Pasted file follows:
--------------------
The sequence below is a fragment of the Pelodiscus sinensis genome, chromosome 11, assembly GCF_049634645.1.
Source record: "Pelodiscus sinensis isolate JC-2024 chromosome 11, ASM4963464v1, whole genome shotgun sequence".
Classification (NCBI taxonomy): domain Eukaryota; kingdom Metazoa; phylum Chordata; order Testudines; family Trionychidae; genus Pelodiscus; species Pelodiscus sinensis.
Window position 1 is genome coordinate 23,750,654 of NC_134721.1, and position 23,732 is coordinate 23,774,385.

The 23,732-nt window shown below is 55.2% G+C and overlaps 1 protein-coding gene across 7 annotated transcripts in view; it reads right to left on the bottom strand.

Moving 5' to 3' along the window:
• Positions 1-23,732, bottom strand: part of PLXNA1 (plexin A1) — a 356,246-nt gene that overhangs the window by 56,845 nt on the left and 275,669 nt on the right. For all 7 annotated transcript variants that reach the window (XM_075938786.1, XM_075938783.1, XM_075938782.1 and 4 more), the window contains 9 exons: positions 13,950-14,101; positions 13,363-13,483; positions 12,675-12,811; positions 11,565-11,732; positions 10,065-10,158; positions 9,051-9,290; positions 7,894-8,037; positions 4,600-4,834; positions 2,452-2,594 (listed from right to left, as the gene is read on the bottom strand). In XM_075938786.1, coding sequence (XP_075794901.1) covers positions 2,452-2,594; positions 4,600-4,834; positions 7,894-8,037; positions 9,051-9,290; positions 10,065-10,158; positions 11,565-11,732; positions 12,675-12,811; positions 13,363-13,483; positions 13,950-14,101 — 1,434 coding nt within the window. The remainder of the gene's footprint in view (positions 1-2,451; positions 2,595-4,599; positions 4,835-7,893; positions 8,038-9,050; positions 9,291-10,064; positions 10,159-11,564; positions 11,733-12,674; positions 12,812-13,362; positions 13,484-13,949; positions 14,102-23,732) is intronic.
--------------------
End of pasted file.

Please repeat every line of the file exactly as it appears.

The sequence below is a fragment of the Pelodiscus sinensis genome, chromosome 11, assembly GCF_049634645.1.
Source record: "Pelodiscus sinensis isolate JC-2024 chromosome 11, ASM4963464v1, whole genome shotgun sequence".
Classification (NCBI taxonomy): domain Eukaryota; kingdom Metazoa; phylum Chordata; order Testudines; family Trionychidae; genus Pelodiscus; species Pelodiscus sinensis.
Window position 1 is genome coordinate 23,750,654 of NC_134721.1, and position 23,732 is coordinate 23,774,385.

The 23,732-nt window shown below is 55.2% G+C and overlaps 1 protein-coding gene across 7 annotated transcripts in view; it reads right to left on the bottom strand.

Moving 5' to 3' along the window:
• Positions 1-23,732, bottom strand: part of PLXNA1 (plexin A1) — a 356,246-nt gene that overhangs the window by 56,845 nt on the left and 275,669 nt on the right. For all 7 annotated transcript variants that reach the window (XM_075938786.1, XM_075938783.1, XM_075938782.1 and 4 more), the window contains 9 exons: positions 13,950-14,101; positions 13,363-13,483; positions 12,675-12,811; positions 11,565-11,732; positions 10,065-10,158; positions 9,051-9,290; positions 7,894-8,037; positions 4,600-4,834; positions 2,452-2,594 (listed from right to left, as the gene is read on the bottom strand). In XM_075938786.1, coding sequence (XP_075794901.1) covers positions 2,452-2,594; positions 4,600-4,834; positions 7,894-8,037; positions 9,051-9,290; positions 10,065-10,158; positions 11,565-11,732; positions 12,675-12,811; positions 13,363-13,483; positions 13,950-14,101 — 1,434 coding nt within the window. The remainder of the gene's footprint in view (positions 1-2,451; positions 2,595-4,599; positions 4,835-7,893; positions 8,038-9,050; positions 9,291-10,064; positions 10,159-11,564; positions 11,733-12,674; positions 12,812-13,362; positions 13,484-13,949; positions 14,102-23,732) is intronic.